What a lack of imagination (to say the very least).

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John Dunn, standing in a field near his home on E. McKinney Street. – Photo, Denton Public Library

I find myself thinking about that 1954 description of John and then looked at the photos above, but gol-darn it, they just aren’t clear enough! I picture some college students sneaking out and taking the unposed photos of this private man and sharing them with their friends. Who was he really?

It has been suggested by one of my co-workers that maybe John’s mother was one of the Cherokee or Chickasaw Freedman (someone of Indian and African American ancestry).  That could explain the odd clothes, the bones, and perhaps the storytelling.  As for his father, there is too much to speculate.

I have looked in the census for a child or young man by the name of John Dunn who might fit the description and in the 1870 census, found a 15 year-old boy named John Cook Dunn living in Coryell County, Texas, who, along with numerous brothers and sisters were listed as being “Servant” as their occupation. In a nearby prosperous farm, a white family by the name of Dunn, lived, along with a 33-year-old black woman (also with the last name of Dunn) who was their “House Keeper” and maybe the mother of the other of the young Dunns. But I am being hopeful.

I think John Dunn had a very important story to tell; I just can’t ask him any questions, only photos.

But at least I can tell a better story than the one from 1954.

~Leslie Couture, Special Collections Department

 

A Road By Any Other Name

Is still a road.

That stunk, I apologize.

Someone called a while back and wanted to know if Bonnie Brae Street had once been called Avenue I. They were looking for the place where someone once lived, but couldn’t find the street.

Guess what? It was.

Once upon a time, the name for the road was split with Scripture dividing the two names. The northern part of the road was – and still is – Bonnie Brae and the southern part was Avenue I. The people who lived along the length decided, and rightly so, that they would like their street to have one name and went to the City Council. The Council passed an ordinance to get rid of the dual names in 1961. So, Avenue I was no more, except in people’s memories which can be rather long.

Sadly, no song exists about Avenue I – or its’ glory days – although there are some who might remember the way it used to look. I would like to hear a description of that from someone (drop me a line?).

The first mentions – that I can find – of Avenue I are in 1919. As for Bonnie Brae – other than the literal term for a “a pretty hillside” –  it was once known as the Bonnie Brae Stock Farm. The 30 acre homestead, located “1-1/2 miles west of the courthouse on the turnpike” was owned by Chas. H. Smoot. This farm raised prize-winning Jersey cows, Hampshire and Shropshire sheep, and Broughton rams. Mr. Smoot purchased the land in 1914, but put the farm up for sale in 1920 and by July of 1925 had started the “Bonnie Brae Addition” with his first open house prominently advertised in the Denton Record-Chronicle.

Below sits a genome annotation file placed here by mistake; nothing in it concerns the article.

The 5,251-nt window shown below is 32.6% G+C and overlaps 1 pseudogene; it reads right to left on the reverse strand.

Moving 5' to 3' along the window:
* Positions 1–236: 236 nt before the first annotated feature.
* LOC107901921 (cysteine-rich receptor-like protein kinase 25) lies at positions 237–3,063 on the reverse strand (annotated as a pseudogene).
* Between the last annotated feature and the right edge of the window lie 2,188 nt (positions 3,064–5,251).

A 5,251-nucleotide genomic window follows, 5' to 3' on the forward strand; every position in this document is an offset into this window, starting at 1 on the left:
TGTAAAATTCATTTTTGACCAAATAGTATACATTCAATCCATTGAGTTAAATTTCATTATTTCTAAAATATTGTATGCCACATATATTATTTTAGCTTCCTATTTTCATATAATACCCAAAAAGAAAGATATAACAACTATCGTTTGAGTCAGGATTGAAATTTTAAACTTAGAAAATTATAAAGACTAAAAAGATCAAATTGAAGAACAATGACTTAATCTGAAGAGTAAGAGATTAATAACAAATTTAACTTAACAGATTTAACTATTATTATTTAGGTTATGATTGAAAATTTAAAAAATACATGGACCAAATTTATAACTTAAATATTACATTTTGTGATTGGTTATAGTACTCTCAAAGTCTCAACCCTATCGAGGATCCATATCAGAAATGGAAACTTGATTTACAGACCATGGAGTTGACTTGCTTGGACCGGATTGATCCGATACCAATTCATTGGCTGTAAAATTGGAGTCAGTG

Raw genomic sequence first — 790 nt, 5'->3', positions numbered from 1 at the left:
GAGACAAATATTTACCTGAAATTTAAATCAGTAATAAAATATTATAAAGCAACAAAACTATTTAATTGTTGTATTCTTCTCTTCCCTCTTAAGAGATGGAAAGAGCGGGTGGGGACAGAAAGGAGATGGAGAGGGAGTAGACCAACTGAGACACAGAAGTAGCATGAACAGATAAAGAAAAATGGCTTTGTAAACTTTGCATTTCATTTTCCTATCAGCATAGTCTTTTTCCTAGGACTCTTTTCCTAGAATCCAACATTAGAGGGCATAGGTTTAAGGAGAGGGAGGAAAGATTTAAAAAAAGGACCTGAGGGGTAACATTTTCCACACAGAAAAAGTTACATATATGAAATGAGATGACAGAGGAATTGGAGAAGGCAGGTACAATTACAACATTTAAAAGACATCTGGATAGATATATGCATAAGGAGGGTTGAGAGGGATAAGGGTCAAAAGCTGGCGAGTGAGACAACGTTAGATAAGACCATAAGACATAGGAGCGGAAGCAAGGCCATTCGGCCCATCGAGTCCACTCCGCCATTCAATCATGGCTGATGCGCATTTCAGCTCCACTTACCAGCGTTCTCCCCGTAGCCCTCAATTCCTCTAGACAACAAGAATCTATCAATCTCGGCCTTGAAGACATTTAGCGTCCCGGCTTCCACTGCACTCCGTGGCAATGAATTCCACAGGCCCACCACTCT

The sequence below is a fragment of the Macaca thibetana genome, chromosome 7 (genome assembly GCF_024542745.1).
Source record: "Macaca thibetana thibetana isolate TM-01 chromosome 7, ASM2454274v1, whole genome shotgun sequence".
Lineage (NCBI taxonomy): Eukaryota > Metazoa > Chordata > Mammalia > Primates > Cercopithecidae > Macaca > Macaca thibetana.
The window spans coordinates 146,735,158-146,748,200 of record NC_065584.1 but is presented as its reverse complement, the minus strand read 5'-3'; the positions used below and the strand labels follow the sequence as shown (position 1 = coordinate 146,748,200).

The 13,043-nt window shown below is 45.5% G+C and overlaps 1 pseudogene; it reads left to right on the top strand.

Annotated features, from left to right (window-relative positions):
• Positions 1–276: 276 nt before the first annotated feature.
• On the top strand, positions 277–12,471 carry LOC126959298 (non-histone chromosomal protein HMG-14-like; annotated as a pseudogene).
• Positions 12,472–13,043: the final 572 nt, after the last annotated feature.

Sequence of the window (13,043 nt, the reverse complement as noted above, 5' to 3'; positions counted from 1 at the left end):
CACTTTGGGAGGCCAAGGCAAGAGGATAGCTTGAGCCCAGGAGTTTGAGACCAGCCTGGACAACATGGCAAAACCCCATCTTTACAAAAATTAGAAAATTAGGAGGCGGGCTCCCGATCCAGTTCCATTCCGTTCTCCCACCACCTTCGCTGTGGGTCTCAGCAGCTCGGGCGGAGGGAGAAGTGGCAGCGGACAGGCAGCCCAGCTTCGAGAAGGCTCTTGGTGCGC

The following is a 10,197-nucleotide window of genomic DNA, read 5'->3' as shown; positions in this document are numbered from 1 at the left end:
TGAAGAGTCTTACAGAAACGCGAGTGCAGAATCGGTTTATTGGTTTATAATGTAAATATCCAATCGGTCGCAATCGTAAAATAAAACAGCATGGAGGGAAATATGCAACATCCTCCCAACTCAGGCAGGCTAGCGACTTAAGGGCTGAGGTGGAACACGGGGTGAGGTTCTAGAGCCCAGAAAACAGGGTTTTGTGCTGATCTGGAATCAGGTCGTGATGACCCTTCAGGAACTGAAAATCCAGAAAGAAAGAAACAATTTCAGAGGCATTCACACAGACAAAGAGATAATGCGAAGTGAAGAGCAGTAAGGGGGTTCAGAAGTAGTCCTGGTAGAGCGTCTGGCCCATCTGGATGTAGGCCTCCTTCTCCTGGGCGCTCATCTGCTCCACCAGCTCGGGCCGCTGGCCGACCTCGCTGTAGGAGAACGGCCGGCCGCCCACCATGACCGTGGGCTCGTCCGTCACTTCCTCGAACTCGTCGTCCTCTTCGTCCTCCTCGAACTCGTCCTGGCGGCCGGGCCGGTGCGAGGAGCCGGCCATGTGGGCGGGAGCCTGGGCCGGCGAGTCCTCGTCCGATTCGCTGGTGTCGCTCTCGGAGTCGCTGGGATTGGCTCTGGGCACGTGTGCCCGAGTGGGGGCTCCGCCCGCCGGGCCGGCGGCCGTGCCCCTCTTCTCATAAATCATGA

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1940 Map of Denton, Texas, Denton Chamber of Commerce.

As subdivisions were added, a new arterial road was needed to reach State Highway 24 – something we all know now as University Drive, or US380 – and Bonnie Brae was lengthened, but it needed some serious straightening out first – judging by the map below.

1958 map of Denton, Texas.

Part of a 1958 map of Denton, Texas

And here is a aerial photo from our collection of the same road taken in 1964 looking west over UNT. If you look just in the background, just left of the middle you can see the strange configuration of the road and the still open fields. To see a larger copy check it out on the Portal to Texas History.

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View of UNT campus in 1964 with Avenue I/Bonnie Brae in the background.

I swear, the excitement in this town never ends.

-Leslie Couture

Special Collections

 

Wear Them Shoes

The title refers to one of my favorite Patrick Sweany songs, the lyrics of which keep popping up in my head whenever I think about my two jobs: being a municipal employee and working in the part of the library where preserving the past is in the job description. The image is relevant for both jobs.

Employing 1,383 people, the City of Denton is one of the top five major public employers in Denton, Texas. After working for the City for 20 years, I visualize it as a gigantic puzzle with many missing pieces as employees retire, leave, or die. The collective memory of numerous individuals who might be able to provide the answers to those questions that each and every person who lives in a city or works for a city has (or might have had).

The Denton Public Library keeps some of that history of which many items are on the Portal to Texas History website. Our newest collection, the Denton Municipal Collection, features various photos, newsletters, and documents from the early 1900s to the present. The collection is still growing and we will be adding new items each year as we “harvest” items from the different departments and individuals as they retire. We also encourage former City of Denton employees to contact us with items they would like to preserve or have added in this collection.

The newsletters are a wonderful addition and provide helpful context to these bits of historical and government happenings, such as this article that was in the Spotlight in Dec. 1966. It discusses the framework for the round room in the Civic Center, which was originally known as the Community Center.

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Spotlight, December 1966 [City of Denton employee newsletter]